TELEVISION / There's no beef in a Yorkshire pud
Sunday 30 October 1994
Does she mean that one show is spicy and fruity, while the other is crusty on the outside and empty in the middle?
The real difference between the two is that one is presented by a sassy big sister, the other by a school marm. Rantzen has Winfrey's American jargon - full marks for 'lowered self-esteem' and 'learned helplessness' - but her automatic slow-motion concern is the same as that which Margaret Thatcher bestowed on disaster victims and Rantzen herself brought to interestingly shaped root vegetables on That's Life.
People have already grumbled that the programme is sensationalist and shallow, but this is akin to condemning a sitcom for being funny. This is tea-time TV, something to watch while we're cooking our pumpkin pies and Yorkshire puddings. It's OK to be shallow, if only it weren't so watered down.
Ricki Lake (C4), meanwhile, is Oprah Watered up. Lake was the teen lead of cult director John Waters' Hairspray, a kitsch fable of bumpkin bigotry and tacky television. She has since slimmed down to Ricki Pond proportions, and now hosts her own Generation X-rated American talk show. Or does she? Ricki Lake bears all the hallmarks of a parody directed by the wily Waters. The edition which competed with Esther on Wednesday was themed 'I Hate my Sibling Because He/She is Gay'. Witness the argument which erupted between Yolanda and Buck (I kid you not), both of whom may well have been played by Divine, the overweight drag queen in Hairspray.
Yolanda: Yew flaunt your gayness in fronta me] We wuz in a restaurant last week and yew gave the waiter yore number.
Buck: Well, he called, didn't he? Look, stay outta mah business. Ah wouldn't tell Mom if yew wuz pregnant.
Yolanda (triumphantly): Ah am pregnant] One of the most entertaining programmes of the 'Bard on the Box' season so far has been Battle of Wills (BBC2), in which rival groups contested that the works of Shakespeare were not written by an infinite number of monkeys on an infinite number of typewriters, but by Christopher Marlowe, Francis Bacon, Elizabeth I, or Edward De Vere, Earl of Oxford. 'The Stratford man, William Shakspear (sic) is easily the weakest candidate,' noted the Earl's descendant, Charles Vere.
Twenty-five years ago people like Vere were assuring anyone who would listen that if you played 'When I'm 64' backwards at 78rpm you could hear Ringo saying: 'Paul's dead. Bass player wanted. Must have own car.' One sect took us to see Shakespeare's statue in Westminster Abbey. This memorial was erected in 1741, but apparently its creators knew the secret of the man who had died over a century before, and they left a coded clue. If you turn the statue's inscription into a wordsearch puzzle grid you can find the adjacent letters FIRCSA and BNCOHA: it has been 'staring us in the face for 250 years' that the Bard was Francis Bacon. Also in the grid I spotted the configuration AMRL, which may provide ammo for the Marlovians, and, less cryptically, HAT, which hints that the investigator is as mad as a hatter.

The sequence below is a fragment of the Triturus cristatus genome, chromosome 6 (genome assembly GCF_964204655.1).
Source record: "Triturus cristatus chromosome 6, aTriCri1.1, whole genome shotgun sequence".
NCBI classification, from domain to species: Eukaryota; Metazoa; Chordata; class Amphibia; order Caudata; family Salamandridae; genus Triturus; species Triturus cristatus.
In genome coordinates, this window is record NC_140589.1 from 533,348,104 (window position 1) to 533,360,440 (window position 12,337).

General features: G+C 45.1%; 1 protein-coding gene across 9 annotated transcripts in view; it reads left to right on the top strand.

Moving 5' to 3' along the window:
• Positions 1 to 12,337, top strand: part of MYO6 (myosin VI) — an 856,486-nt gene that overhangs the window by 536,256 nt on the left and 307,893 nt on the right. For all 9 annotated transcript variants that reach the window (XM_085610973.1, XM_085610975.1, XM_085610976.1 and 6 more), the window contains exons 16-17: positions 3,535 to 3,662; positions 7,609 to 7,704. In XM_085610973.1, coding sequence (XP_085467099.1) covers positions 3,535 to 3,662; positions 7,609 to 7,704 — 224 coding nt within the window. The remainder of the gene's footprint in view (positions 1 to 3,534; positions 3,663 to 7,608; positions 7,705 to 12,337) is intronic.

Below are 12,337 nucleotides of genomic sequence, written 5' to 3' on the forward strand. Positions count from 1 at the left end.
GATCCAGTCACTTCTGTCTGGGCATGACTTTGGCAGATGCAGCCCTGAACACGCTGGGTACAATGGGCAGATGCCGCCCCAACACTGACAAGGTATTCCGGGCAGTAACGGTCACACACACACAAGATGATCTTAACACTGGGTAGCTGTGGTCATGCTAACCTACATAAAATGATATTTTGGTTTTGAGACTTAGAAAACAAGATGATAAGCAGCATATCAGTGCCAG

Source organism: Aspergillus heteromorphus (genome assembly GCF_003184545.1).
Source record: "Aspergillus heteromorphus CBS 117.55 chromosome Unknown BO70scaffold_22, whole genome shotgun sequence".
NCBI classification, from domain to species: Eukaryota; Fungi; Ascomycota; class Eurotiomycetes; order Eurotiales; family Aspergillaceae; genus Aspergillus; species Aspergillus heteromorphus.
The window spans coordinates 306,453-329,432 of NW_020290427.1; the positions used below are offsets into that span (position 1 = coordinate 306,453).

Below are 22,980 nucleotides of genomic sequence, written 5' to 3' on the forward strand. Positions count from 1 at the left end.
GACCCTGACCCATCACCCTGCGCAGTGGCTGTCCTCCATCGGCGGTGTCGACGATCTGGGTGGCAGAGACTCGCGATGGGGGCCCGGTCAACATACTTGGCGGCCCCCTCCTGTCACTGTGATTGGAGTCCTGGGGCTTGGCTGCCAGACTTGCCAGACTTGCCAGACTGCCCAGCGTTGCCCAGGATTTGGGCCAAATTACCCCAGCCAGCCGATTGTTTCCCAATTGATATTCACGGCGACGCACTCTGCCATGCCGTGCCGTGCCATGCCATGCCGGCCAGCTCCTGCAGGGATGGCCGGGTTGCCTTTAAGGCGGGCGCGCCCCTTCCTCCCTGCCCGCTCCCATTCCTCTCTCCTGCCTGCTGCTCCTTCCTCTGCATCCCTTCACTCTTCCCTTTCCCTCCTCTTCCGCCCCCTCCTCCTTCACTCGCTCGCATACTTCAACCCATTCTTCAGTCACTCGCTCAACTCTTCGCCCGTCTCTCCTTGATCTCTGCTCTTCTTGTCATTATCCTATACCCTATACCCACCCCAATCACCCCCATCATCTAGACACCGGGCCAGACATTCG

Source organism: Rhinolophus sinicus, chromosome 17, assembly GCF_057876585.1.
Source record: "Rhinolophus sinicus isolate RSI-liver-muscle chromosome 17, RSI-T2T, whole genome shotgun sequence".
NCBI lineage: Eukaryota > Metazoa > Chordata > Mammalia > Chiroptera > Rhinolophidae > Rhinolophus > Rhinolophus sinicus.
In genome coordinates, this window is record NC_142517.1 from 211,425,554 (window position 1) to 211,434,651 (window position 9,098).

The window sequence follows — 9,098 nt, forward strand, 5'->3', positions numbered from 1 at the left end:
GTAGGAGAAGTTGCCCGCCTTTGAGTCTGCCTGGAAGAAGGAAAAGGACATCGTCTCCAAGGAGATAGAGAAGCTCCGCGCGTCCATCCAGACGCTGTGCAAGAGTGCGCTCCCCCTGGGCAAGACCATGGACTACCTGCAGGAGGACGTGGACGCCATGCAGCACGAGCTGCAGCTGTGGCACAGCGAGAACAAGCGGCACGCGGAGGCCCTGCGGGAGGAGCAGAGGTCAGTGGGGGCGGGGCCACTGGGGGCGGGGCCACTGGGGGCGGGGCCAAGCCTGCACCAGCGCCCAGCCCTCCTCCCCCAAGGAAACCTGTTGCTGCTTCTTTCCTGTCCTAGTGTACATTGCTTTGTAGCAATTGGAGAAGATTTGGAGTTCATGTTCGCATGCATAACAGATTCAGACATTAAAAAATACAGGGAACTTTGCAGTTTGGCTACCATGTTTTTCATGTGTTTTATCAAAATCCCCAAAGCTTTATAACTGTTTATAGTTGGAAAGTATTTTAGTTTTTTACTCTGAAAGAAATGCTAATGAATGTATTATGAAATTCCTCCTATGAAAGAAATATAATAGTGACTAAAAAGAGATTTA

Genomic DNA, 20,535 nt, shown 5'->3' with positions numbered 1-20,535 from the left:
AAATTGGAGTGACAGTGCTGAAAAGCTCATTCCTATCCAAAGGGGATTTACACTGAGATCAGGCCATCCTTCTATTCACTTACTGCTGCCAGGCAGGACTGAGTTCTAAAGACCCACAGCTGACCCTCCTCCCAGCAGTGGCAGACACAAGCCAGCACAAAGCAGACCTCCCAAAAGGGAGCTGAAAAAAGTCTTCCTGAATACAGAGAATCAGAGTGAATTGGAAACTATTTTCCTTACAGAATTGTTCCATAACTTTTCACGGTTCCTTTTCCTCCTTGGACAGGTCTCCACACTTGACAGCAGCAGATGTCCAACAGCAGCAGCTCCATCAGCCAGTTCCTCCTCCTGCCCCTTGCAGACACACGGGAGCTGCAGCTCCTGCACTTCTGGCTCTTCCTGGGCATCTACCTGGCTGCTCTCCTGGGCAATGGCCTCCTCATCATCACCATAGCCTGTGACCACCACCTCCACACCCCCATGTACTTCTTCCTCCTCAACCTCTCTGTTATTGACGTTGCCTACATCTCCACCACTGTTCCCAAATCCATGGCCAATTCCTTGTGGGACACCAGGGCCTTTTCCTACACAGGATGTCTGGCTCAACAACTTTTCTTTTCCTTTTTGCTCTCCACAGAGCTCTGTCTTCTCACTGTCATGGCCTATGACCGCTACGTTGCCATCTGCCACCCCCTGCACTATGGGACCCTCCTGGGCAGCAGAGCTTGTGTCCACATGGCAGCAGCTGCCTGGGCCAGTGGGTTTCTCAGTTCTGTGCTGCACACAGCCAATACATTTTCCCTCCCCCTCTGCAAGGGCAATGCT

Of course, it's easy to dismiss the anti-Stratfordian claims. The strange thing was how plausible each one seemed - until the next one came along. The programme-makers were more sceptical, slyly homing in on a dozing audience member at one of Charles Vere's seminars, and stressing the name of an early Oxfordian, J Thomas Looney.
All the same, I went for the Marlowe theory - that he did not in fact die young, but went into hiding in Italy and wrote plays from there - only to be put off by The X Files (BBC2), an American drama which classily combines Twin Peaks, Moonlighting and Scooby Doo. Between busting ghosts and corrupt businessmen, and generally being a pesky, meddling kid, David Duchovny's FBI agent squashed my Marlovian sympathies: 'Do you know how difficult it is to fake your own death? Only one man succeeded. Elvis.'
Last week's Panorama (BBC1) should have been re-named Paranoia. In 'The Future is Female', Mike Embley discovered that boys do not fail exams just because they spend too much time torturing daddy-long-legs, but because they are dimwits from birth. And the notion scares him. 'Twenty years ago, only one in ten of these chartered accountants would have been women,' he said in a tone normally reserved for nuclear radiation reports. 'Today, it is nearly half.' Accepting for a moment the unlikely supposition that becoming a chartered accountant is a sign of mental superiority, 'nearly half' is a smaller figure than there would be in a fair society. But Embley depicted the employment of women as a trend that the education system should curb before it's too late. 'They don't have the top jobs - yet,' he warned. In the future, he concluded, 'boys will be the ones who need help'. Mike, some boys need help already.
Have I Got News for You (BBC2) returned for what Angus Deayton called 'a terrifying eighth series', and the answer to the title's question was no.
Paul Merton has edged closer to Harry Enfield's Wayne Slob character, but otherwise it's funny business as usual. One guest, Martin Clunes, is an old mate: he appeared with Merton and/or his wife in An Evening With Gary Lineker and Men Behaving Badly. The other guest was Daily Sport columnist Judge Pickles. He, too, was treated as one of the lads. The gang poked fun at his misjudged novel but not his novel misjudgements. The only thing that is new under the sun is Deayton's appearance in the Sun, and it was laudable that the allegations made against him by the tabloids were treated with the same irreverence as any other story. It's not razor-sharp satire, but it is funnier than Spitting Image and Week Ending. When 'nearly half' of the panellists on Have I Got News for You are women, Panorama really will have something to shout about.
Allison Pearson writes this week on page 21.
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